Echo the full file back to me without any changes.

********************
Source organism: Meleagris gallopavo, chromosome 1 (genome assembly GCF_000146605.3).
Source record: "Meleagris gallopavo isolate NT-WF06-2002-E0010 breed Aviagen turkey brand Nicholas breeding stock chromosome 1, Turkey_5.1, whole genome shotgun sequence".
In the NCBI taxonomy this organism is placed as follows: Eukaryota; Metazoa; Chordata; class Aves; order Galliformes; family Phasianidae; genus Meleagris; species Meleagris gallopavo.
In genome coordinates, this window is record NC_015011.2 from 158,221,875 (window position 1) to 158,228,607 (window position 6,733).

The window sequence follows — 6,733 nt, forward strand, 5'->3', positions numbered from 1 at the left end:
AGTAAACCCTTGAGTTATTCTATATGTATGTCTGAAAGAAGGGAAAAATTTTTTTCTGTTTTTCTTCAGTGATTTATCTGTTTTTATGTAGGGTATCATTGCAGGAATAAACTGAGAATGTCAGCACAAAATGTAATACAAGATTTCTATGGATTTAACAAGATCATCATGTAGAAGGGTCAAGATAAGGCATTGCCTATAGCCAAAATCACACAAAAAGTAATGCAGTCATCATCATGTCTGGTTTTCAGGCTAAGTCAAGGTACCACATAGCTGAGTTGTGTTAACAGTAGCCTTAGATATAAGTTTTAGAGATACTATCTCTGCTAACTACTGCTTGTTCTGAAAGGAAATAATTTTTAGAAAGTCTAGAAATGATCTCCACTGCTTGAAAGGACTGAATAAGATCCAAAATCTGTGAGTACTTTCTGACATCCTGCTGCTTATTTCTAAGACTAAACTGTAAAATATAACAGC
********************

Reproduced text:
Source organism: Meleagris gallopavo, chromosome 1 (genome assembly GCF_000146605.3).
Source record: "Meleagris gallopavo isolate NT-WF06-2002-E0010 breed Aviagen turkey brand Nicholas breeding stock chromosome 1, Turkey_5.1, whole genome shotgun sequence".
In the NCBI taxonomy this organism is placed as follows: Eukaryota; Metazoa; Chordata; class Aves; order Galliformes; family Phasianidae; genus Meleagris; species Meleagris gallopavo.
In genome coordinates, this window is record NC_015011.2 from 158,221,875 (window position 1) to 158,228,607 (window position 6,733).

The window sequence follows — 6,733 nt, forward strand, 5'->3', positions numbered from 1 at the left end:
AGTAAACCCTTGAGTTATTCTATATGTATGTCTGAAAGAAGGGAAAAATTTTTTTCTGTTTTTCTTCAGTGATTTATCTGTTTTTATGTAGGGTATCATTGCAGGAATAAACTGAGAATGTCAGCACAAAATGTAATACAAGATTTCTATGGATTTAACAAGATCATCATGTAGAAGGGTCAAGATAAGGCATTGCCTATAGCCAAAATCACACAAAAAGTAATGCAGTCATCATCATGTCTGGTTTTCAGGCTAAGTCAAGGTACCACATAGCTGAGTTGTGTTAACAGTAGCCTTAGATATAAGTTTTAGAGATACTATCTCTGCTAACTACTGCTTGTTCTGAAAGGAAATAATTTTTAGAAAGTCTAGAAATGATCTCCACTGCTTGAAAGGACTGAATAAGATCCAAAATCTGTGAGTACTTTCTGACATCCTGCTGCTTATTTCTAAGACTAAACTGTAAAATATAACAGC